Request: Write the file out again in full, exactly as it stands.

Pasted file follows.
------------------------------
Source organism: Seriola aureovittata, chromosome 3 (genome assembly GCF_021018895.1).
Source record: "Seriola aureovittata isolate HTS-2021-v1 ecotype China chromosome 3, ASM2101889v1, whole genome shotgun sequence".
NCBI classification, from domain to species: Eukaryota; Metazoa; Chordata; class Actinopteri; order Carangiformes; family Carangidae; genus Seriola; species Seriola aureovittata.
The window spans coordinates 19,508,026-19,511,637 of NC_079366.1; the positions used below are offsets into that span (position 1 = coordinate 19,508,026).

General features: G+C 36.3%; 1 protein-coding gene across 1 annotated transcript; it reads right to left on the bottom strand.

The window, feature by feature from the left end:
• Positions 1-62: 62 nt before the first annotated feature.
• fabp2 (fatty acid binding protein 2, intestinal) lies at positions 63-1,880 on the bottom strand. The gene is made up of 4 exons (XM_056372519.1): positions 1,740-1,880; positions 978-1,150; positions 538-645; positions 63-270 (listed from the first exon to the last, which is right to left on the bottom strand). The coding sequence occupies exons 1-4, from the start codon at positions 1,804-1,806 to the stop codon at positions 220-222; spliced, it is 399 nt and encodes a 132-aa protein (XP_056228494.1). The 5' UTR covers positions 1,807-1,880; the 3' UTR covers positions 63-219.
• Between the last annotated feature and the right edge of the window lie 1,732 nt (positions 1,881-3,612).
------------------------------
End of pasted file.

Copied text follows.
Source organism: Seriola aureovittata, chromosome 3 (genome assembly GCF_021018895.1).
Source record: "Seriola aureovittata isolate HTS-2021-v1 ecotype China chromosome 3, ASM2101889v1, whole genome shotgun sequence".
NCBI classification, from domain to species: Eukaryota; Metazoa; Chordata; class Actinopteri; order Carangiformes; family Carangidae; genus Seriola; species Seriola aureovittata.
The window spans coordinates 19,508,026-19,511,637 of NC_079366.1; the positions used below are offsets into that span (position 1 = coordinate 19,508,026).

General features: G+C 36.3%; 1 protein-coding gene across 1 annotated transcript; it reads right to left on the bottom strand.

The window, feature by feature from the left end:
• Positions 1-62: 62 nt before the first annotated feature.
• fabp2 (fatty acid binding protein 2, intestinal) lies at positions 63-1,880 on the bottom strand. The gene is made up of 4 exons (XM_056372519.1): positions 1,740-1,880; positions 978-1,150; positions 538-645; positions 63-270 (listed from the first exon to the last, which is right to left on the bottom strand). The coding sequence occupies exons 1-4, from the start codon at positions 1,804-1,806 to the stop codon at positions 220-222; spliced, it is 399 nt and encodes a 132-aa protein (XP_056228494.1). The 5' UTR covers positions 1,807-1,880; the 3' UTR covers positions 63-219.
• Between the last annotated feature and the right edge of the window lie 1,732 nt (positions 1,881-3,612).